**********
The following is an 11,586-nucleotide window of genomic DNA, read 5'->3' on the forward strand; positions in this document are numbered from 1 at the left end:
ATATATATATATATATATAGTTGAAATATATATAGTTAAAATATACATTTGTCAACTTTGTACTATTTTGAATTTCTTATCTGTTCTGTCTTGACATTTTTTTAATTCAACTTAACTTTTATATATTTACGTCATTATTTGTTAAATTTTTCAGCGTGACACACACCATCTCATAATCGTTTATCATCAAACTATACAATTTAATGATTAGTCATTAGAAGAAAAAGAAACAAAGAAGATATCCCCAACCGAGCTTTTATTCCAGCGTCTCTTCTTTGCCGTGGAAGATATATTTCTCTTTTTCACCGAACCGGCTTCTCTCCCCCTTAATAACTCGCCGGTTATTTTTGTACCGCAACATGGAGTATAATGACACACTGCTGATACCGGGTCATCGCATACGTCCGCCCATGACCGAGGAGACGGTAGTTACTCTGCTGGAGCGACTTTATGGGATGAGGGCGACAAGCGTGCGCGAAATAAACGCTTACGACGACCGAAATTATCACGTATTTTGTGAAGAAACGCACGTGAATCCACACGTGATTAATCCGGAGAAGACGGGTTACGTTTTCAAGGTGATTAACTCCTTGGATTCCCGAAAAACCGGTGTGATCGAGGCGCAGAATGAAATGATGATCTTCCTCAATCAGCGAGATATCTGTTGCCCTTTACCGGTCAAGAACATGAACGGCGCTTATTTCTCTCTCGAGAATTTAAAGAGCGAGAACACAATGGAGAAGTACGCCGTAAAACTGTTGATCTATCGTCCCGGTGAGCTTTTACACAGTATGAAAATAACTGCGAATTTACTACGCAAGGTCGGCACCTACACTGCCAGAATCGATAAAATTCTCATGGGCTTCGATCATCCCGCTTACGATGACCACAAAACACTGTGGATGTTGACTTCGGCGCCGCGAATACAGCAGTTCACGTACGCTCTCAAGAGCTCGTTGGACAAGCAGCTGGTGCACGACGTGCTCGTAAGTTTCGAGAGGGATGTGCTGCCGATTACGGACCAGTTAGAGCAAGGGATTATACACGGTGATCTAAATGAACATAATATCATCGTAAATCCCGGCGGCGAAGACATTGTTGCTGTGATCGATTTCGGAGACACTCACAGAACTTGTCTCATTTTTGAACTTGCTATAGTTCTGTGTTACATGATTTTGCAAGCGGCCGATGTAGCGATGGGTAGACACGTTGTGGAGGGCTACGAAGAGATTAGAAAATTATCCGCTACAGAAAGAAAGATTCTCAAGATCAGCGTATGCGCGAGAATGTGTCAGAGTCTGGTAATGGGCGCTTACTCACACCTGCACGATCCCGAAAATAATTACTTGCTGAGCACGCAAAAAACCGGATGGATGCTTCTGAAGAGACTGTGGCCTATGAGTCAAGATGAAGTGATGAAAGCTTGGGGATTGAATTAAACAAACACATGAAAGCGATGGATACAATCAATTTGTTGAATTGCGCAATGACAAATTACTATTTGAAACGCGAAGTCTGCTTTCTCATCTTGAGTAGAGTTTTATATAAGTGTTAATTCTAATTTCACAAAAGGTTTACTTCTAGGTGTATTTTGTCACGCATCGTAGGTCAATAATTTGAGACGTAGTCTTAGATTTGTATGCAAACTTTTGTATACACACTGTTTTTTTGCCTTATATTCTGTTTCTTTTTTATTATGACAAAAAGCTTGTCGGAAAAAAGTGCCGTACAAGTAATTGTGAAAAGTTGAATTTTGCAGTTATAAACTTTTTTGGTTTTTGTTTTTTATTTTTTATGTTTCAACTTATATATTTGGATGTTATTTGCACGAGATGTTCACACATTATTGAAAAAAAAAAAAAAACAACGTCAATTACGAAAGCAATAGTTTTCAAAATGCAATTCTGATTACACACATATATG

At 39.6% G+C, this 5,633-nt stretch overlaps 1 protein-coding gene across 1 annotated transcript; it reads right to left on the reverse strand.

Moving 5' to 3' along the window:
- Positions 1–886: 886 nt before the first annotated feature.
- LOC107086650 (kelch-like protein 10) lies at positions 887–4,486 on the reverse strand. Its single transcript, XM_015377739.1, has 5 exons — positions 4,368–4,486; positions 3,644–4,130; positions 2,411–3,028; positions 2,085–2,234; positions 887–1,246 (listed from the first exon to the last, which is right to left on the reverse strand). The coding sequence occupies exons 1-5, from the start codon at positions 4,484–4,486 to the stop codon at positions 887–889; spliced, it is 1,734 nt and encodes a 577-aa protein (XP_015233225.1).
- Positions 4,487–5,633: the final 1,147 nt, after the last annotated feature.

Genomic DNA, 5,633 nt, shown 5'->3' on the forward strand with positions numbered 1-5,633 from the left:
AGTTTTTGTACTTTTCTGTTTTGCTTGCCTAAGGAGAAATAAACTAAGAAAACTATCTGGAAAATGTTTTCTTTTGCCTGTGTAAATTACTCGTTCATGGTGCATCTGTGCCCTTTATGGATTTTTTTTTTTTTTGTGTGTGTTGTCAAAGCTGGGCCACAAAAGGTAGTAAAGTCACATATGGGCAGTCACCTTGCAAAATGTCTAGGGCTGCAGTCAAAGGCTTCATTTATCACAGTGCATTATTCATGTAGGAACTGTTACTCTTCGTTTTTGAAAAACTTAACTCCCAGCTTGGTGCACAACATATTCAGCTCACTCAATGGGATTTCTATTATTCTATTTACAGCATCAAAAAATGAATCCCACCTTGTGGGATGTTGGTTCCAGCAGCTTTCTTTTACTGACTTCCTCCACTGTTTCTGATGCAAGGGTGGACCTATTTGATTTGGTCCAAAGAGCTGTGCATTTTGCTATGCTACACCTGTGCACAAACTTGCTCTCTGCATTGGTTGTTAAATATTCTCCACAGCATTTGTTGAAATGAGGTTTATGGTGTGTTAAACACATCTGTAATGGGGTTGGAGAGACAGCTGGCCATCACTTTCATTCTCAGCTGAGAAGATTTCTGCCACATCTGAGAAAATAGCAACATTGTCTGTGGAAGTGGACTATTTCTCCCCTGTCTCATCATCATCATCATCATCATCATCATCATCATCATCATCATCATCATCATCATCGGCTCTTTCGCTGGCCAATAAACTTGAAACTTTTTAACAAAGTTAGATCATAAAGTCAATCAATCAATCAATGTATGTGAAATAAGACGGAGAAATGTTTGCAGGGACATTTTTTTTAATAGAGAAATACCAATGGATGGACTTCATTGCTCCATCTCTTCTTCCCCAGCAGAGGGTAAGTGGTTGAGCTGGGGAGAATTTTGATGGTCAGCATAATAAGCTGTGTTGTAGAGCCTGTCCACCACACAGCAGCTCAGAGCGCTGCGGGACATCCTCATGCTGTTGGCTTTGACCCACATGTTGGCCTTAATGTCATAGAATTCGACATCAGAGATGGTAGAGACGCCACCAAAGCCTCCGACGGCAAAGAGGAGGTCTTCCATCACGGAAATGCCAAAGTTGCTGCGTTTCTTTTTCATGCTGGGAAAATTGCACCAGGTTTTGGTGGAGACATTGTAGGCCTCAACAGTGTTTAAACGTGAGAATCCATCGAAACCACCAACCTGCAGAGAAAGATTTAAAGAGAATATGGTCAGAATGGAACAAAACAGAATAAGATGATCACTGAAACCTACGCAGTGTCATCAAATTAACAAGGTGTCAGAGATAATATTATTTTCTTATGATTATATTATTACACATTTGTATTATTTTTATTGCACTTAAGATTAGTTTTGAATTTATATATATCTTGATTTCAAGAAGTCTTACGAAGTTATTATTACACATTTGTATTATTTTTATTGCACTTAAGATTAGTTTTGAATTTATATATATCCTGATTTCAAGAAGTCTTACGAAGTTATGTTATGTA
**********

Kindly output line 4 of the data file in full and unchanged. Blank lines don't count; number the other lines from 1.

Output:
Moving 5' to 3' along the window: